Overcoming the pandemic in Cuba

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First part of the two-part series on the Cuban state and people’s response to the Covid-19 pandemic.

Key to Cuba’s response to the Covd-19 pandemic is its national health system which is free, universal, accessible to 100% of the population, based on primary health care and ran by quality community doctors and nurses. Cuba is one of the countries which has been able to control the pandemic early.

Cuba’s national Covid-19 res­ponse plan was drafted and de­veloped early. In January, there was already a national strategy in place tailored for all government agencies, and civic and people’ organizations. It formed the Temporal National Group headed by the country’s president, Miguel Diaz-Canel Bermudez. The group is tasked to to assess the national situation daily and come up with clear guidelines. In territories, defense councils were activated to implement plans in accordance to specific characteristics of their areas. The Technical National Group, headed by the Public Health minister, was put in charge of its daily implementation.

Infection prevention at the community level became the country’s general response. Family doctors who were based in villages stood at the forefront of this program. Prevention, care for the infected and continuing disease surveillance is ensured at this level. This localized system is able to rapidly adjust to rising infection cases. It has the capacity to provide specialized or hospital-level care when necessary because of the spread of clinics and hospitals and high level of capability of doctors and nurses.

There are nine doctors for every thousand people in Cuba. It has one of the highest doctor-patient ratio, next only to Qatar and Oman. The country has a total of 485,000 health workers. (The Philippines’ doctor-patient ratio, on the other hand is one for every 33,000.)

Cuba ensured that the virus will be controled by actively tracing those who have been infected by conducting a 100% door-to-door survey, and by giving special attention to vulnerable groups. Disease surveillance was strictly carried out by 10,000 community clinics, 449 municipality clinics, 150 hospitals and 12 research institutes. The state recruited 28,000 university students, especially medical students, to participate in door-to-door sur­veys. Through this system, the state was able to immediately control the spread of the disease in areas with relatively high infections, as those infected and their contacts were promptly isolated.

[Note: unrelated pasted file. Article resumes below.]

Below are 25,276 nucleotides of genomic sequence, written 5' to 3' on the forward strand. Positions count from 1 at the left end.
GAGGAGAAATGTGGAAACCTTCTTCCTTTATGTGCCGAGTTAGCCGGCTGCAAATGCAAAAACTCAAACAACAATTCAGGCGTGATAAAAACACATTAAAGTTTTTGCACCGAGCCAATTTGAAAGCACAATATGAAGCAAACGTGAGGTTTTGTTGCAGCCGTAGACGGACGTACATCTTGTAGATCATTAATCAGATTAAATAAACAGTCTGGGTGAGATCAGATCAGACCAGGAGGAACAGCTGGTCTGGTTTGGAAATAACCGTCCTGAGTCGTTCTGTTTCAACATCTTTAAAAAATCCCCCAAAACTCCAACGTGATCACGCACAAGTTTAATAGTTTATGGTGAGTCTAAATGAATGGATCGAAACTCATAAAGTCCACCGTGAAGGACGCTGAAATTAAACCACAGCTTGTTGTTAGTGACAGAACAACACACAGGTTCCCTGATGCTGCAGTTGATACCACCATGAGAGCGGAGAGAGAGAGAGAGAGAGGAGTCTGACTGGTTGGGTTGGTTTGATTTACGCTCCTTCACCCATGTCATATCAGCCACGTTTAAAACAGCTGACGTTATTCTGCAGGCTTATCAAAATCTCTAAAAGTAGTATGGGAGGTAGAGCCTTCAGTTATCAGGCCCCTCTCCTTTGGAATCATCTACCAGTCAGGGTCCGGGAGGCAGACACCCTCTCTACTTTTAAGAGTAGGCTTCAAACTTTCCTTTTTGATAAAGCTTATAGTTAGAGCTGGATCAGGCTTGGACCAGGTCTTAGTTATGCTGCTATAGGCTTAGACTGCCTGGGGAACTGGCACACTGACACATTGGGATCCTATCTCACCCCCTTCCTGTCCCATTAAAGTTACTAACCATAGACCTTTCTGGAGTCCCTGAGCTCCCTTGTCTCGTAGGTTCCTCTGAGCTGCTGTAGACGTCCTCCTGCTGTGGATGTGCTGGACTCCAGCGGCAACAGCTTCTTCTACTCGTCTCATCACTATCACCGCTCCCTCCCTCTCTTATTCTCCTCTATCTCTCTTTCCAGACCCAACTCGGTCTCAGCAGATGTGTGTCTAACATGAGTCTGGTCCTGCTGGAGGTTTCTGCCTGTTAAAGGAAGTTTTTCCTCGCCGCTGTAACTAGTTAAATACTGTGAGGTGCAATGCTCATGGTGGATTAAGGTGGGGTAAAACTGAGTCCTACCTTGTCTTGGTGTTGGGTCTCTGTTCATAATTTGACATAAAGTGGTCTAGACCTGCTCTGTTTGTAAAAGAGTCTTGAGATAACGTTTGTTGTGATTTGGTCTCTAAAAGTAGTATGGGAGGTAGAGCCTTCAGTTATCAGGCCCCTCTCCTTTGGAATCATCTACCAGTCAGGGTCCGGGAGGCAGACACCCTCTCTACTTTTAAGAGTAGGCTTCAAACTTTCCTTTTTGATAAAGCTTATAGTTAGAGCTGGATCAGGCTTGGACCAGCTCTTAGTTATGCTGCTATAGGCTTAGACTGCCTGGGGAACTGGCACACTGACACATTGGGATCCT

Cuba also had to impose restrictions which included closing its borders to tourists from April 2, and mandating the wearing of face masks and maintaining physical distancing. Cuba opened its airports and seaports in August.

Cuba strengthened its testing capacity to cover 1 out of every 5 citizens. The state gave free accomodation to 150,000 suspected cases and their contacts, 5% of whom were later confirmed positive. The costs for this program were high but the state persisted. Pres. Bermudez reiterated that it is the state’s “nonnegotiable principle” to look after the people which it considers its “main treasure.”

Cuba also strengthened its hospitals. All patients testing positive for Covid-19 are admitted and equipment such as ventilators are ensured. The country allocated 20 hospitals, 5,000 beds and 447 intensive care beds for the infected.

A group of experts and scientists was organized to undertake scientific studies on clinical procedures and to develop protocols and researches on products and medicines against Covid-19. Cuba has an advance pharmaceutical and biotechnological sector and it has the capacity for research and manufacturing. All their researchers, testing and investigations are publicly available and can be read in medical publications. This is in contrast to competitive and secretive imperialist countries and monopoly pharmaceutical companies who also happen to engage in information theft.

In October, Cuba reopened its airports and seaports to tourists and all visitors. (These were opened in August but major airports, as well as the capital Havana, were closed down after the second wave of infections.) Schools were opened on September 1 to finish the semester. Except for Havana, the rest of the country has already returned to normal.

On December 2, Cuba was listed as 126th among the 185 countries affected by the pandemic. It registered more than 8,000 infections, with 7,600 recoveries and 136 deaths. There are almost 600 active cases but only four are critical. It has carried out more than a million tests.

Overcoming the pandemic in Cuba